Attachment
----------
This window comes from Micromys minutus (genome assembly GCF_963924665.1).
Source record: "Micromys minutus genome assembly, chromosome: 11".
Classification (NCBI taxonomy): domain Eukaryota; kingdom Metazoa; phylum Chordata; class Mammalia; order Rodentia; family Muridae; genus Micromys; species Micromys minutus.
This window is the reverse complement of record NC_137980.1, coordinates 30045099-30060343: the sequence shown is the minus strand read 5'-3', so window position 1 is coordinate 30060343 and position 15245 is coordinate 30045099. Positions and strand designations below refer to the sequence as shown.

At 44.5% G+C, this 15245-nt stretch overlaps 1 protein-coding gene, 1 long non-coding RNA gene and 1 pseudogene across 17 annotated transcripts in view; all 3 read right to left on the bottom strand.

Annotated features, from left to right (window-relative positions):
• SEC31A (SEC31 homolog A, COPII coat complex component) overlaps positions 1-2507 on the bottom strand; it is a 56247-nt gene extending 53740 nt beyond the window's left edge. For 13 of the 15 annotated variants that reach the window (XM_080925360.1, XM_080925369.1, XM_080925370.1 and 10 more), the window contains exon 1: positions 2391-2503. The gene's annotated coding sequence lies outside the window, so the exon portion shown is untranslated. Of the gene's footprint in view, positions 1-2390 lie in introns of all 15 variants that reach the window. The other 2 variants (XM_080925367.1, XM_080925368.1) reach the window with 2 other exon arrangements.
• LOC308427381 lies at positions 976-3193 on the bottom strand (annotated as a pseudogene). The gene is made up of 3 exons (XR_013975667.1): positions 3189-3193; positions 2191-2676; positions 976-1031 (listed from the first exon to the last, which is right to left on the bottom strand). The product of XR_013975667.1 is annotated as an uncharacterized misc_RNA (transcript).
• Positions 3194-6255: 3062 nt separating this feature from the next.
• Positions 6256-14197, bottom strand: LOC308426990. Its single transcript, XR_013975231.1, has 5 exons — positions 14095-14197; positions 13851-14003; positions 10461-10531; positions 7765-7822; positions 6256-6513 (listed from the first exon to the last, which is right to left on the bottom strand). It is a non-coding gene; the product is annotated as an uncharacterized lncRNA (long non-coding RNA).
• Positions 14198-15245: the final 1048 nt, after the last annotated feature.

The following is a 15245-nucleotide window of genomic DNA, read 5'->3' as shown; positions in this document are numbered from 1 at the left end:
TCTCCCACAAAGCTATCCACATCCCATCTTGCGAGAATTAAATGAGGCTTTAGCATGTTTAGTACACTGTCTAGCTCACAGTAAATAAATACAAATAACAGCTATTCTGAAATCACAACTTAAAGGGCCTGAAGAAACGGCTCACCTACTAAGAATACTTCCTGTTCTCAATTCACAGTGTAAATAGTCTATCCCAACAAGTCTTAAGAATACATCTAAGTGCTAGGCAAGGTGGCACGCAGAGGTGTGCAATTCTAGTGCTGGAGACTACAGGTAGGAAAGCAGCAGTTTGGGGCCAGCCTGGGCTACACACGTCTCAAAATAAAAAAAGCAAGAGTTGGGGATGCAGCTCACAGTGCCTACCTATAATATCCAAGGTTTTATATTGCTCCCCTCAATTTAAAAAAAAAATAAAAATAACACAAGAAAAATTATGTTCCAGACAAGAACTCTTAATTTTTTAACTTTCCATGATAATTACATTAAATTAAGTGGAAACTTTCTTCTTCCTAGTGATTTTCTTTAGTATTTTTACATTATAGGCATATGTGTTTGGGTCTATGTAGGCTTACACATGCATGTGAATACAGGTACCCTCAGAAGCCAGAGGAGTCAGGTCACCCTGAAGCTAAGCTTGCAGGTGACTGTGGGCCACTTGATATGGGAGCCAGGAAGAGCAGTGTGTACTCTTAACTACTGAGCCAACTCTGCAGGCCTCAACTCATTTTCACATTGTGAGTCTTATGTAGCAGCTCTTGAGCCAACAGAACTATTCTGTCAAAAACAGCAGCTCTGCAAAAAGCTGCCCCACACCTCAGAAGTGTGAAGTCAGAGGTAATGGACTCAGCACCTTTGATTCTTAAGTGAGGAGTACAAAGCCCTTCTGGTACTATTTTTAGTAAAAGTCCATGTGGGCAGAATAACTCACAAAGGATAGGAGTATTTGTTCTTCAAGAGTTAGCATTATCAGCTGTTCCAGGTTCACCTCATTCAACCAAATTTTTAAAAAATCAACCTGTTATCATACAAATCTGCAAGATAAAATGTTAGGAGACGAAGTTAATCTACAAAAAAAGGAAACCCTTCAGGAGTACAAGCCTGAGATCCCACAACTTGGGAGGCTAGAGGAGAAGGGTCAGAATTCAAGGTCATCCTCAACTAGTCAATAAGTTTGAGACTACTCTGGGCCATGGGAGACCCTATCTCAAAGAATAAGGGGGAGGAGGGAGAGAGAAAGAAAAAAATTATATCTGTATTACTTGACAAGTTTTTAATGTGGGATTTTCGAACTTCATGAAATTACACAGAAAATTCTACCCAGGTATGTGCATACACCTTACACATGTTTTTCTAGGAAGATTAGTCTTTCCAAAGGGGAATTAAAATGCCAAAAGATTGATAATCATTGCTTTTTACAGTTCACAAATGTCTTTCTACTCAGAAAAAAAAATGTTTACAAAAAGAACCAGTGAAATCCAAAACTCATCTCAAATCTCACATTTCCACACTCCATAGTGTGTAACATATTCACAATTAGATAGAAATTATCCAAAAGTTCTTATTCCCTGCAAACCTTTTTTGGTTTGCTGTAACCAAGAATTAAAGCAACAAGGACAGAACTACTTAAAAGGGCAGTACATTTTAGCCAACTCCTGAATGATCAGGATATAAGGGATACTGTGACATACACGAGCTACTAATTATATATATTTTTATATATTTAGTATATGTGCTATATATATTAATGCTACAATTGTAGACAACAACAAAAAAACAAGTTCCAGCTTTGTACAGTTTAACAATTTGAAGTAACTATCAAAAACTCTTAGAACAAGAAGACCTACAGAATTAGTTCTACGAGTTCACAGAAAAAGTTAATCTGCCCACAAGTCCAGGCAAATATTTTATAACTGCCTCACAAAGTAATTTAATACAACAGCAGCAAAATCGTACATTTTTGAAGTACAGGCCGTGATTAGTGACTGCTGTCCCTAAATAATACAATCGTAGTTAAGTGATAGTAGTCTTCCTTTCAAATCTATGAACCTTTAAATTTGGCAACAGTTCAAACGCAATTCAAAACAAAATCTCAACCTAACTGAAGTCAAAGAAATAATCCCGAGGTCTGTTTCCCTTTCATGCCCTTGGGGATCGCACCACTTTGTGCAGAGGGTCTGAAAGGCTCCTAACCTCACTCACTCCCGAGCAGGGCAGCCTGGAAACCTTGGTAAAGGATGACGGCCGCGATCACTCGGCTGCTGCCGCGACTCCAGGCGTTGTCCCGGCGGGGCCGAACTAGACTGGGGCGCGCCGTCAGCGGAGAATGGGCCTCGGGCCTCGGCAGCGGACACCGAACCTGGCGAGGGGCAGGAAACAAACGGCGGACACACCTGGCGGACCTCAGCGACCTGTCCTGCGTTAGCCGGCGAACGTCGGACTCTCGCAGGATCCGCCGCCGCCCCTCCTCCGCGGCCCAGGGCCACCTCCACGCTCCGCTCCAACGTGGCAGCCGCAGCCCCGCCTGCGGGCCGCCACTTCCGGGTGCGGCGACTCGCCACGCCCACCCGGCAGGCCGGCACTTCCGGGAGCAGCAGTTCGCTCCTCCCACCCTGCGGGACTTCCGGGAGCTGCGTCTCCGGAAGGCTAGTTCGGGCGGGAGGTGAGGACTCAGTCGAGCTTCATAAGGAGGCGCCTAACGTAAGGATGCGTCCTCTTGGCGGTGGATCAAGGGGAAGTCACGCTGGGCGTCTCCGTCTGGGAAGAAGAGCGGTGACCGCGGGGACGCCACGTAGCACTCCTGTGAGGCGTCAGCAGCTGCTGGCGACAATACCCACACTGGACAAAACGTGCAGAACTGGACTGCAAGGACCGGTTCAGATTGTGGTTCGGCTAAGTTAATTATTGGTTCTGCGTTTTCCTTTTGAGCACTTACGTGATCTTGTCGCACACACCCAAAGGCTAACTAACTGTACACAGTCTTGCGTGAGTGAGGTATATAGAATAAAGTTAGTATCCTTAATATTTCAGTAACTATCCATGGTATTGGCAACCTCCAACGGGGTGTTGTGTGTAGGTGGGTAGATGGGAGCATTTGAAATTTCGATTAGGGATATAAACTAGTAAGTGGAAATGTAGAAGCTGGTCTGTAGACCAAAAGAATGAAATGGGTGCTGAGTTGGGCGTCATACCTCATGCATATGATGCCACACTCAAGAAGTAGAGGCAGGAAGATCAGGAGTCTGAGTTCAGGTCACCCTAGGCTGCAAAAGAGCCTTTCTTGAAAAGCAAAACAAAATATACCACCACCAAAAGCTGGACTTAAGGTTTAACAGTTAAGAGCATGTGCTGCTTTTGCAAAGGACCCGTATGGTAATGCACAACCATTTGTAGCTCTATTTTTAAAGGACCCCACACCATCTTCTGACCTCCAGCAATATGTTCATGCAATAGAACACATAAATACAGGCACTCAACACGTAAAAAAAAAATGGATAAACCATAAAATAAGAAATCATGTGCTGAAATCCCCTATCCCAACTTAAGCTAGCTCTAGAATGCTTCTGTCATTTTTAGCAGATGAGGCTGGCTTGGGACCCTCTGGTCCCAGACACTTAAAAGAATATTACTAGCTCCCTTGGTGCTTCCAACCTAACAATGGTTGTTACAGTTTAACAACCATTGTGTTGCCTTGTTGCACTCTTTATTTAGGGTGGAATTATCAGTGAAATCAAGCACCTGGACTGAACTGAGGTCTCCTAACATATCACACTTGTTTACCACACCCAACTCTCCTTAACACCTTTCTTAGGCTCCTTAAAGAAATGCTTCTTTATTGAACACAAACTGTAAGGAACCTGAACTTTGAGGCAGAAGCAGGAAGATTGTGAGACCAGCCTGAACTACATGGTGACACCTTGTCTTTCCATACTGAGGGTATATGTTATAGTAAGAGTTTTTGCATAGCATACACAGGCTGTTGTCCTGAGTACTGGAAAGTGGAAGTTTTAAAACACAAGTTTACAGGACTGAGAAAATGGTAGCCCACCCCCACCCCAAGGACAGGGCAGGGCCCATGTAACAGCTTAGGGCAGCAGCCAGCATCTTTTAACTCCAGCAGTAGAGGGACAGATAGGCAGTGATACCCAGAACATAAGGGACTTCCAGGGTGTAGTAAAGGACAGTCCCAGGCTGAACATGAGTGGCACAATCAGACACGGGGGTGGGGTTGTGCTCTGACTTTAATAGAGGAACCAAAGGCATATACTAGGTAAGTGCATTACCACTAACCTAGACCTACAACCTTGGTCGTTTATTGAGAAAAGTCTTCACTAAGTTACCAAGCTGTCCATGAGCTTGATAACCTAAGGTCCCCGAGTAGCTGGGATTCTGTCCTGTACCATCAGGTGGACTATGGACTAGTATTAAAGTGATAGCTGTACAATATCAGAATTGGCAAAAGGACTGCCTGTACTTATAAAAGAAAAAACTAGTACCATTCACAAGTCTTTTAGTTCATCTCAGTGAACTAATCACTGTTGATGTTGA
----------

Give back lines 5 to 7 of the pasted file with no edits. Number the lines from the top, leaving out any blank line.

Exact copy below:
At 44.5% G+C, this 15245-nt stretch overlaps 1 protein-coding gene, 1 long non-coding RNA gene and 1 pseudogene across 17 annotated transcripts in view; all 3 read right to left on the bottom strand.

Annotated features, from left to right (window-relative positions):
• SEC31A (SEC31 homolog A, COPII coat complex component) overlaps positions 1-2507 on the bottom strand; it is a 56247-nt gene extending 53740 nt beyond the window's left edge. For 13 of the 15 annotated variants that reach the window (XM_080925360.1, XM_080925369.1, XM_080925370.1 and 10 more), the window contains exon 1: positions 2391-2503. The gene's annotated coding sequence lies outside the window, so the exon portion shown is untranslated. Of the gene's footprint in view, positions 1-2390 lie in introns of all 15 variants that reach the window. The other 2 variants (XM_080925367.1, XM_080925368.1) reach the window with 2 other exon arrangements.